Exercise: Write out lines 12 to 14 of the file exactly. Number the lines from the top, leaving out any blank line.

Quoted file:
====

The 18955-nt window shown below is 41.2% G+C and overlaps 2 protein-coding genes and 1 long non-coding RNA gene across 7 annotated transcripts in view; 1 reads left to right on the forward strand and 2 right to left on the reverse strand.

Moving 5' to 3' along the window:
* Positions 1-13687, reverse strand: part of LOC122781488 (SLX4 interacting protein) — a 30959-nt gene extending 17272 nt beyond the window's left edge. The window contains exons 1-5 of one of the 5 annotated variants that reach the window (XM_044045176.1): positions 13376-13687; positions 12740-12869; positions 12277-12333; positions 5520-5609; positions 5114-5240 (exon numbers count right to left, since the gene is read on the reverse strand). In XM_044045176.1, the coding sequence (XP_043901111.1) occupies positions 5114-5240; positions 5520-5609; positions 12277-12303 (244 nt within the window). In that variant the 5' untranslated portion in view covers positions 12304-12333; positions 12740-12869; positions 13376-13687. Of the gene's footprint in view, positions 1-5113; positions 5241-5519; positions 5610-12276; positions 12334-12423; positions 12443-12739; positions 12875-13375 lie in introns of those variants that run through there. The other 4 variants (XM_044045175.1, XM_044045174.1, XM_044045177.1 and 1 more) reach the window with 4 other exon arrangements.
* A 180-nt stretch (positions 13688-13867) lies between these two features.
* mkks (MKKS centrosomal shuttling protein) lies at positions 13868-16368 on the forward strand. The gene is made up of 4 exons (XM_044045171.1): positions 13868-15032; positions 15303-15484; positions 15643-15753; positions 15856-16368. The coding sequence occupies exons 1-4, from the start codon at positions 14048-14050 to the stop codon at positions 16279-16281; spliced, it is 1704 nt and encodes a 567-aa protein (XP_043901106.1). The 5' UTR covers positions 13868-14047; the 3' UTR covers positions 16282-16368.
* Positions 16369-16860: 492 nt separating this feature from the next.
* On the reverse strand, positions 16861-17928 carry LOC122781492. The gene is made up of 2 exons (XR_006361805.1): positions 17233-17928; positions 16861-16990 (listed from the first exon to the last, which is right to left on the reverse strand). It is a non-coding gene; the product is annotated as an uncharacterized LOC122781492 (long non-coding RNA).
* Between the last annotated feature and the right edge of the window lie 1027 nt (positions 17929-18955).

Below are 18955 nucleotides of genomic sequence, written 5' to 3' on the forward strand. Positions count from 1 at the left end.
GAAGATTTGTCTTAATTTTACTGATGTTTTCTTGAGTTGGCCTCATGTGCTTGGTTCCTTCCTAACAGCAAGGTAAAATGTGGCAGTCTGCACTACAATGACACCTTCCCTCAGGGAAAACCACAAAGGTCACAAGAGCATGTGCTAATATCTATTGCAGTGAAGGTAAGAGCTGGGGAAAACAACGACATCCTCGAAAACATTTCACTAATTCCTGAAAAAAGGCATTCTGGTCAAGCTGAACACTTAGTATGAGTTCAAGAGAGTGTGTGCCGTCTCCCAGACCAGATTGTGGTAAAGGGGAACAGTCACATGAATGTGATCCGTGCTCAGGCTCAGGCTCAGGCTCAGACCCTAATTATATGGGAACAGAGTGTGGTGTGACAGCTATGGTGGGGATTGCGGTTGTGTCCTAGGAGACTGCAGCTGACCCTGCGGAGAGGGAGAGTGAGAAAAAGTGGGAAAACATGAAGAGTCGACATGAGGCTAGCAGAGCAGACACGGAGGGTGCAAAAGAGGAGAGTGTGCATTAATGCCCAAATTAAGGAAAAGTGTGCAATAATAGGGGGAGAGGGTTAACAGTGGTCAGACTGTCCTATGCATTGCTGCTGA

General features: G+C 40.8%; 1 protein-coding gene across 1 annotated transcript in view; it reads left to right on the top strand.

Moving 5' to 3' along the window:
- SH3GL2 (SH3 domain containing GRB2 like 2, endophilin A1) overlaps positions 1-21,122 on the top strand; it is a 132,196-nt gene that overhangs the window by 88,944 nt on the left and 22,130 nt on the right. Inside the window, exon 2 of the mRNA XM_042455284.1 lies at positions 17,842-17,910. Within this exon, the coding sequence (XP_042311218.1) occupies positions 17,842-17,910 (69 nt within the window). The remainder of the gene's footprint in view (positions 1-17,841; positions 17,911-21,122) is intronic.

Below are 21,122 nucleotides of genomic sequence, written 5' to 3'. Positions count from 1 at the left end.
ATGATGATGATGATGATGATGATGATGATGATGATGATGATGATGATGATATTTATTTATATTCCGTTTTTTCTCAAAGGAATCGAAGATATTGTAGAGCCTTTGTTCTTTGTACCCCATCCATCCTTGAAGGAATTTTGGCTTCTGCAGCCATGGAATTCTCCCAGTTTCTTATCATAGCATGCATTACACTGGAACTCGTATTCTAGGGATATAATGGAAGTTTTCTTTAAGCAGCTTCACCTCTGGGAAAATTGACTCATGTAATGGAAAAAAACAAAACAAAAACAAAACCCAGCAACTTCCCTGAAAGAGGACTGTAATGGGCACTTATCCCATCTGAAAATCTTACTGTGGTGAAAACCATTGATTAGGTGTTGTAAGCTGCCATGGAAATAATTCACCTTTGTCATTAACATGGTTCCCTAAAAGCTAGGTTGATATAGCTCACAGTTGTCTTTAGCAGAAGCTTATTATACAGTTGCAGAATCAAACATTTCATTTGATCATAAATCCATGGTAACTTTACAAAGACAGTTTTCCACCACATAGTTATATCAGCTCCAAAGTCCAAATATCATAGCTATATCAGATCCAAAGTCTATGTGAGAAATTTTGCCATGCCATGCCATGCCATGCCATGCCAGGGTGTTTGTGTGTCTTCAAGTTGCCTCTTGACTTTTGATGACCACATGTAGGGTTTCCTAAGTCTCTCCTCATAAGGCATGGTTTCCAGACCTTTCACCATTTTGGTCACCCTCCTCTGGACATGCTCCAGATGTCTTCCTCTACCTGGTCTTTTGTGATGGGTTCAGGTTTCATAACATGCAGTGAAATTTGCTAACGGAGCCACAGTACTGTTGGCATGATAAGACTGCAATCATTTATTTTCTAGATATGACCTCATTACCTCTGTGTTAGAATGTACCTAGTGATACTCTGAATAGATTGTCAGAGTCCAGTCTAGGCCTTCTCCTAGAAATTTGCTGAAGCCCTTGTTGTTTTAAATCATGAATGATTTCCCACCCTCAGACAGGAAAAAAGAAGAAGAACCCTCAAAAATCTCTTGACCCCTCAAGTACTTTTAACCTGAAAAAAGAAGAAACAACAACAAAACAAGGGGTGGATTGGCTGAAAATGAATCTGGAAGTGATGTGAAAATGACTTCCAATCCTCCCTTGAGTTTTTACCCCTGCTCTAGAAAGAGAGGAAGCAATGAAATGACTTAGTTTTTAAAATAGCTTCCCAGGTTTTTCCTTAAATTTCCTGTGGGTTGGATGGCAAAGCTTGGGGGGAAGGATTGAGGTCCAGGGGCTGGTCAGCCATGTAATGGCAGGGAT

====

Moving 5' to 3' along the window:
- SH3GL2 (SH3 domain containing GRB2 like 2, endophilin A1) overlaps positions 1-21,122 on the top strand; it is a 132,196-nt gene that overhangs the window by 88,944 nt on the left and 22,130 nt on the right. Inside the window, exon 2 of the mRNA XM_042455284.1 lies at positions 17,842-17,910. Within this exon, the coding sequence (XP_042311218.1) occupies positions 17,842-17,910 (69 nt within the window). The remainder of the gene's footprint in view (positions 1-17,841; positions 17,911-21,122) is intronic.

Below are 21,122 nucleotides of genomic sequence, written 5' to 3'. Positions count from 1 at the left end.